In Kailali's Chhatiwan, 4,000 hectares of dense hardwood sal has been allotted to a community of 1,600 households, most of whom are new migrants from adjoining hill districts. This has deprived the indigenous Tharu communities, traditional users of the forest from their source of livelihood. There are bound to be problems when a common resource for indigenous groups is shifted to the control of relatively recent migrants.
Studies show one mature sal tree can fetch an equivalent of three year earnings of a labourer, and the imbalance can be glaring. The indigenous communities are fighting a case against this ruling, but there is little chance their claims will be reinstated.
"Community forestry in the tarai has helped create distrust and distance between the migrant communities and indigenous communities. If nothing is done this could in future trigger ethnic clashes," says former Bara District Development Committee chairman Chhathu Prasad Yadav.
There are already signs of this happening. Last August, Tharus and Pahadis had a confrontation in Bara's Biruwaguthi which locals believe was a physical manifestation of this growing distrust. To be sure, the issue had political overtones since the actual clashes were triggered when the Tharus blamed the Pahadis of sheltering Maoist insurgents to attack a Tharu parliamentarian. But it was the forest that got burnt.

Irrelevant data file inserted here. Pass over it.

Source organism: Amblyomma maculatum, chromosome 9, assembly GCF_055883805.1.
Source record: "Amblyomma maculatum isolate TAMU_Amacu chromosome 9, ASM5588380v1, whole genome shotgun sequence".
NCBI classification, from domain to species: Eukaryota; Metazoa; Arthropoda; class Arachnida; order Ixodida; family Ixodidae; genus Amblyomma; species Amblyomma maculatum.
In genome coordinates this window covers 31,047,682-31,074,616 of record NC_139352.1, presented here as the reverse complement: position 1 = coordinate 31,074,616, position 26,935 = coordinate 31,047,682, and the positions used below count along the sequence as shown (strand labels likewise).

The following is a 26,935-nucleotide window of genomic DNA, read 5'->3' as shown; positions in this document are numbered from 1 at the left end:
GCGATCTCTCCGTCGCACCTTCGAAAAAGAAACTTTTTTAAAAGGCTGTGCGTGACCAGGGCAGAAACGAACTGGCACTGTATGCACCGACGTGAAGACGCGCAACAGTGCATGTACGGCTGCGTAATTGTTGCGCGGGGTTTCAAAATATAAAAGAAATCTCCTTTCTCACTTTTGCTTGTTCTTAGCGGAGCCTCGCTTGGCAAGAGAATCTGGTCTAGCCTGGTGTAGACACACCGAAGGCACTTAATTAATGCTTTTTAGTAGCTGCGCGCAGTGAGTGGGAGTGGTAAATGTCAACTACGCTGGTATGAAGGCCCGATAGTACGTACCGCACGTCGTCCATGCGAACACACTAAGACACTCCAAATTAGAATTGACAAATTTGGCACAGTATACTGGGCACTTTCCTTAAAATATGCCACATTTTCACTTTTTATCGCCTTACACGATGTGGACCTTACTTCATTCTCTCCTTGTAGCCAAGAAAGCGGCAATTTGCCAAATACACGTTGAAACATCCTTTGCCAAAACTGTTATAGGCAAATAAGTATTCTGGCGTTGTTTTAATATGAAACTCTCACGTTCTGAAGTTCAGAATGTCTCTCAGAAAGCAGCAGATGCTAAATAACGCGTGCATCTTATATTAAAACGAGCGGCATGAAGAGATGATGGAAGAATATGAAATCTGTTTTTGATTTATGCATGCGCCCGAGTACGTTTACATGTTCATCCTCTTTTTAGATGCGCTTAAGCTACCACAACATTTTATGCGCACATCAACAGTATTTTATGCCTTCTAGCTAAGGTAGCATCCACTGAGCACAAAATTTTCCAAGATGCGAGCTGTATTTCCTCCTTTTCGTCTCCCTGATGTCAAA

Involvement of communities is vital for not only conservation but also for the smooth forest management. A Finnish-funded project in the mid-1990s tried to introduce commercial block forest management: compartmentalising the stands and harvesting mature hardwood trees in a 80-year cycle.
Though technically sound, this proposal got scrapped because locals were not consulted. The communities realise that without teaming up with the government "their forest" would not be protected from timber smugglers. Seven hundred hectares of tarai and Siwalik forests here are still under government ownership.
Weak management within the official framework and a lack of political commitment is encouraging illegal felling of trees to supply the easily accessed market south of the border. If properly managed, the country could earn up to $160 million a year in timber exports, and some forestry management experts believe handing over this resource rich forest to a small community could create an imbalance in distribution and a loss of government control.
Despite a government directive that slowed down distribution of forests to communities three years ago, district level forest offices are under tremendous pressure to hand over more forest patches especially in areas previously identified for potential community forest. SP Joshi, District Forest Officer of Bara says the biggest challenge remains a confidence crisis between the locals and the bureaucracy.
"If the District Forest Office get control, our forests will never be safe," says Nirmal Bhandari, a promoter of community forestry here. Presently, the government is trying to bring various groups together to discuss a new concept of "collaborative forest management" under the Biodiversity Sector Programme for Siwaliks and Tarai (BISEP-ST) funded by the Dutch aid group, SNV.
This modification of community forestry for the tarai will, the designers hope, eventually prepare the government and local communities to work together. It would also pave the way to implement operational forest management plans in the central tarai. The main thrust will be on commercially harvesting mature trees to contribute to national coffers.
Megh Raj Sapkota concludes that community forestry in the tarai does not need to be scrapped despite its flaws.